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Remarks on Bosnia and an Exchange With Reporters

April 10, 1994

The President. Today, while negotiations were being held on a cease-fire in Bosnia, the Serbs launched a new attack on Gorazde. These attacks have resulted in heavy casualties and have put United Nations personnel there at risk.

UNPROFOR Commander General Rose requested and received authorization from U.N. civilian authorities to receive NATO close air support. Under existing authority and policy, NATO forces promptly responded. U.S. F-16 aircraft under NATO command attacked at least one target identified by UNPROFOR. French aircraft under NATO are now conducting a damage assessment.

We have said we would act if we were requested to do so. We have now done so, and we will do so again if we are requested. The Serbs should cease their attacks on Gorazde and should pull back. The talks on cessation of hostilities in Bosnia should resume. We were at quite an important point in these discussions when these attacks interrupted the progress of the discussions. And I very much hope that now the attacks will cease, that the Serbs will pull back, that the talks will resume on cessation of hostilities. I have a great deal of confidence in General Rose's determination. We strongly supported his decision, and I applaud the rapid response of the U.N. civilian authorities.


Q. What about Serb retaliation, sir?

The President. Well, I have no reason to believe there will be any. We were retaliating. We—the United Nations made it absolutely clear that there were U.N. personnel in Gorazde, that an attack on the town would be interpreted as a clear violation of the rules. And it happened anyway. General Rose asked for the air support, and civilian authorities approved it in a prompt fashion, and then we supported it.

Q. After the bombing raid, we had reports that there were antiaircraft missiles fired into the suburbs. Do you know——

The President. I can't—excuse me?

Q. ——at the houses.

The President. I can't confirm that at this time.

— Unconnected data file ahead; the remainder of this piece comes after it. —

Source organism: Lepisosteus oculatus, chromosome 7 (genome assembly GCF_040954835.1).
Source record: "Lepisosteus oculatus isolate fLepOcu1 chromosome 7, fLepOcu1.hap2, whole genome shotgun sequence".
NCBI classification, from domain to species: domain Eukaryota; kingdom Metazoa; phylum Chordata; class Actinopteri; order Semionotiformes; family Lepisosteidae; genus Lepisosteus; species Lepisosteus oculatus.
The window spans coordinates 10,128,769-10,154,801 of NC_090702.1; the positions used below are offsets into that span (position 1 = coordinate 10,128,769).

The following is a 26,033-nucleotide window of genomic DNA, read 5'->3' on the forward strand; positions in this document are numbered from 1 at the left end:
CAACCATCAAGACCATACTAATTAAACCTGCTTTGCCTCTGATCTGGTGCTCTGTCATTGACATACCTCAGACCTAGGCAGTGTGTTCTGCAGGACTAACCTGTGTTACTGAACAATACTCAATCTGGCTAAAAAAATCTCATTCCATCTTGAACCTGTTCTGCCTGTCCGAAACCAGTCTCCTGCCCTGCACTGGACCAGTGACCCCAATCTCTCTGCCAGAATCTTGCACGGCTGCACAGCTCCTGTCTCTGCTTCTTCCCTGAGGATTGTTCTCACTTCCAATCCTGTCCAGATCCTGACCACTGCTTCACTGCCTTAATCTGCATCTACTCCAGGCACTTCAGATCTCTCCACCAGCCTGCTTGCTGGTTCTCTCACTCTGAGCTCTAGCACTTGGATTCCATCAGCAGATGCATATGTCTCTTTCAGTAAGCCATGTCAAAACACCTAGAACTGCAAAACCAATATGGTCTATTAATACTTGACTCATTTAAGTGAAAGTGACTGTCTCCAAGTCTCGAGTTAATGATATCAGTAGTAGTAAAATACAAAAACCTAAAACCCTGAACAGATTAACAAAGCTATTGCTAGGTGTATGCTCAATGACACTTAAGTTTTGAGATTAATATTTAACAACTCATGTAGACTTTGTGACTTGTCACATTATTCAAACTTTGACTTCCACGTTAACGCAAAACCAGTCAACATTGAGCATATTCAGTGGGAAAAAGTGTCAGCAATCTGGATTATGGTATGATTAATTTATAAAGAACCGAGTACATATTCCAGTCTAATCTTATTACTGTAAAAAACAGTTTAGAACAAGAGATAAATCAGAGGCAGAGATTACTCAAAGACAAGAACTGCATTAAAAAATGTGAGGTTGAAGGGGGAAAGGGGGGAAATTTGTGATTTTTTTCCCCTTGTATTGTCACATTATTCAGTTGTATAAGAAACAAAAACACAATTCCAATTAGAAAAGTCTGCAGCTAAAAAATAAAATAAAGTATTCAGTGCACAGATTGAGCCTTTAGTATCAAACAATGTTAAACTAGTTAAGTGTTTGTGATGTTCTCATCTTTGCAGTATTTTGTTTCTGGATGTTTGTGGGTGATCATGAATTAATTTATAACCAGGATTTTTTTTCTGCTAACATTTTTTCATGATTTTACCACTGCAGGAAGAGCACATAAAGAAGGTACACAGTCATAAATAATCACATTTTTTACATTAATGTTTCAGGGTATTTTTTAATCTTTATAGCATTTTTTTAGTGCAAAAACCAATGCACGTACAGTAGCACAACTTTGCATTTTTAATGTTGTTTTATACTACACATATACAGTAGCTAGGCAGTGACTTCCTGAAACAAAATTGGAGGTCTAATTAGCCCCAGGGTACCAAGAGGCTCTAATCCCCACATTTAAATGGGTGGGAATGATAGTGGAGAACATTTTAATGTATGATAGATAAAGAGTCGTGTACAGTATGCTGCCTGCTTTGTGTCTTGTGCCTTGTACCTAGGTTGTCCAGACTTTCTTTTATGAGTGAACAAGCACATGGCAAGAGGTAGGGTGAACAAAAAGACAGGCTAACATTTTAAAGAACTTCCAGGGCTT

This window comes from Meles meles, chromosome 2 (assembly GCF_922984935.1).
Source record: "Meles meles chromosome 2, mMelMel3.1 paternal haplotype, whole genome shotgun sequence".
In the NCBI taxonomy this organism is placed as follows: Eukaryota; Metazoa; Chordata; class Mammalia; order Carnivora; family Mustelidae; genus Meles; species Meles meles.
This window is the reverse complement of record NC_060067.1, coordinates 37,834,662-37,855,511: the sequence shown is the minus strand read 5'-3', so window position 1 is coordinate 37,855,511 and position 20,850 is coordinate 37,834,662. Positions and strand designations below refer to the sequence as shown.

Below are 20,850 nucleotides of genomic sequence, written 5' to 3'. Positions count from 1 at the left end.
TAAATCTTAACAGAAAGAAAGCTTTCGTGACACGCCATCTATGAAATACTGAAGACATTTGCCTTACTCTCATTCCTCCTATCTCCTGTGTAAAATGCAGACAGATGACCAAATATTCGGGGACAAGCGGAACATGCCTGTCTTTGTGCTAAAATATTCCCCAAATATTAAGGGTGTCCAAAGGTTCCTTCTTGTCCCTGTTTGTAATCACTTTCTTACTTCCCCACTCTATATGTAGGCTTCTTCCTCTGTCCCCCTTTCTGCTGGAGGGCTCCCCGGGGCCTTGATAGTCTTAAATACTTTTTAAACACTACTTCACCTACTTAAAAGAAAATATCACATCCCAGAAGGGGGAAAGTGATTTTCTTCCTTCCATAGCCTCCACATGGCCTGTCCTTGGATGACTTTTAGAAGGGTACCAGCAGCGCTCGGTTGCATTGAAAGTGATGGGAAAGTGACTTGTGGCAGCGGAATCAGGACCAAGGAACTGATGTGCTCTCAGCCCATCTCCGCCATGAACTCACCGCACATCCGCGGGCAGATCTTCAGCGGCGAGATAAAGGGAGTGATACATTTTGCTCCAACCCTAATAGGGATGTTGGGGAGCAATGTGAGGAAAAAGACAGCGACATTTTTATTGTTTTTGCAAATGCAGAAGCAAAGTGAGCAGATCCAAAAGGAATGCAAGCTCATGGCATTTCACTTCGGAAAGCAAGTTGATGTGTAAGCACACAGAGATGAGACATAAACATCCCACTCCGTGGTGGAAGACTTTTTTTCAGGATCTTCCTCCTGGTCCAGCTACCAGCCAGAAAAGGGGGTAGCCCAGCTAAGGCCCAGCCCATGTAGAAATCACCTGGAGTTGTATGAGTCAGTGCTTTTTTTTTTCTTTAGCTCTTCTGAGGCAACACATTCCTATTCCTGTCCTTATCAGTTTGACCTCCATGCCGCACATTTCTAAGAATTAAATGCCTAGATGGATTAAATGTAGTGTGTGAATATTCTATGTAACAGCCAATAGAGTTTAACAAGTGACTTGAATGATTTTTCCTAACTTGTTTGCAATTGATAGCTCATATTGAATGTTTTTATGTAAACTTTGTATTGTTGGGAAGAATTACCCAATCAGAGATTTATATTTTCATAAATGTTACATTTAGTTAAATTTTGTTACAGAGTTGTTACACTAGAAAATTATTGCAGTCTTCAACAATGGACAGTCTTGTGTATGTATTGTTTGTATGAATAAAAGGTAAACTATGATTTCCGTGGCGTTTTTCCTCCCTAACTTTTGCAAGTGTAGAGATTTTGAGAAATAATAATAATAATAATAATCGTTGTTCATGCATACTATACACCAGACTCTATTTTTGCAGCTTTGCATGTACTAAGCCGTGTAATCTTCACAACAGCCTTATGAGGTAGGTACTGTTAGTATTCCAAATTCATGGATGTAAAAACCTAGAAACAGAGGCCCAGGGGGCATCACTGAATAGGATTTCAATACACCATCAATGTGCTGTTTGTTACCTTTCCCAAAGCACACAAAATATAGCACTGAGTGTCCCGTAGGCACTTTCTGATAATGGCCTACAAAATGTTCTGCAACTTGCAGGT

Q. Mr. President, did you know about the bombing raid before it took place?

The President. We knew that General Rose had asked for it before it took place, yes. With only—it all happened in fairly rapid succession. There was not a long time delay now between when he asked for the support from the civilian authorities and when they gave it. But we've been keeping on top of this, you know. On 2 successive days, Thursday and Friday, I talked with the Secretary of State, Secretary of Defense, and National Security Adviser about this. I was kept informed yesterday, and then we talked again this morning. It became clear to me that General Rose would probably ask. And when he asked, I was told, and we were told as soon as Mr. Akashi approved it.


Q. So what do you think is going to happen next, sir? Do you think this is the end of it, or are you fearful that NATO will have to strike again?

The President. I don't know. I think we have to be firm. We have seen in the past that when we have been firm in support of the United Nations mission, that it has tended to further negotiations. That's all we're trying to do, is to further negotiations.

Let me make one other comment, if I might. As you all know, we've been very concerned about the safety of Americans in Rwanda. As far as we know now, the last of the convoys containing all Americans who wish to leave has either passed into Burundi or is about to pass into Burundi.

And I just want to say a special word of thanks and gratitude on behalf of our entire Nation to our Ambassador, Ambassador Rawson, for the remarkable way in which he has handled himself and in which he went about guaranteeing the security and safety of American citizens during this very difficult situation. There may be more to say about that tomorrow. But for now, I just think we all ought to be grateful to him for the role he played in getting our people out to safety.


Q. Do you think this is a one time only attack in Bosnia? Do you think we'll have to use our air power again there?

The President. I think we have to be prepared to do it. But I don't have any reason to believe one way or the other. I'm not hopeful; I'm not skeptical. I just think that—you know, sometimes the command and control is not very tight there, the communications aren't all that tight. This may have been something that happened that was not authorized by any central authority on the part of the Bosnian Serbs. So I just think this is a clear expression of the will of NATO and the will of the United Nations and the UNPROFOR operation there. And it's a clear call to the Serbs to pull back from Gorazde and resume the negotiations.

Thank you very much.

Legalization of Drugs

Q. Do you have a response to the minister who wants to legalize drugs, Mr. President?

The President. I disagree.

NOTE: The President spoke at 3:55 p.m. in the South Portico at the White House. In his remarks, he referred to U.N. Special Envoy Yasushi Akashi.

William J. Clinton, Remarks on Bosnia and an Exchange With Reporters Online by Gerhard Peters and John T. Woolley, The American Presidency Project

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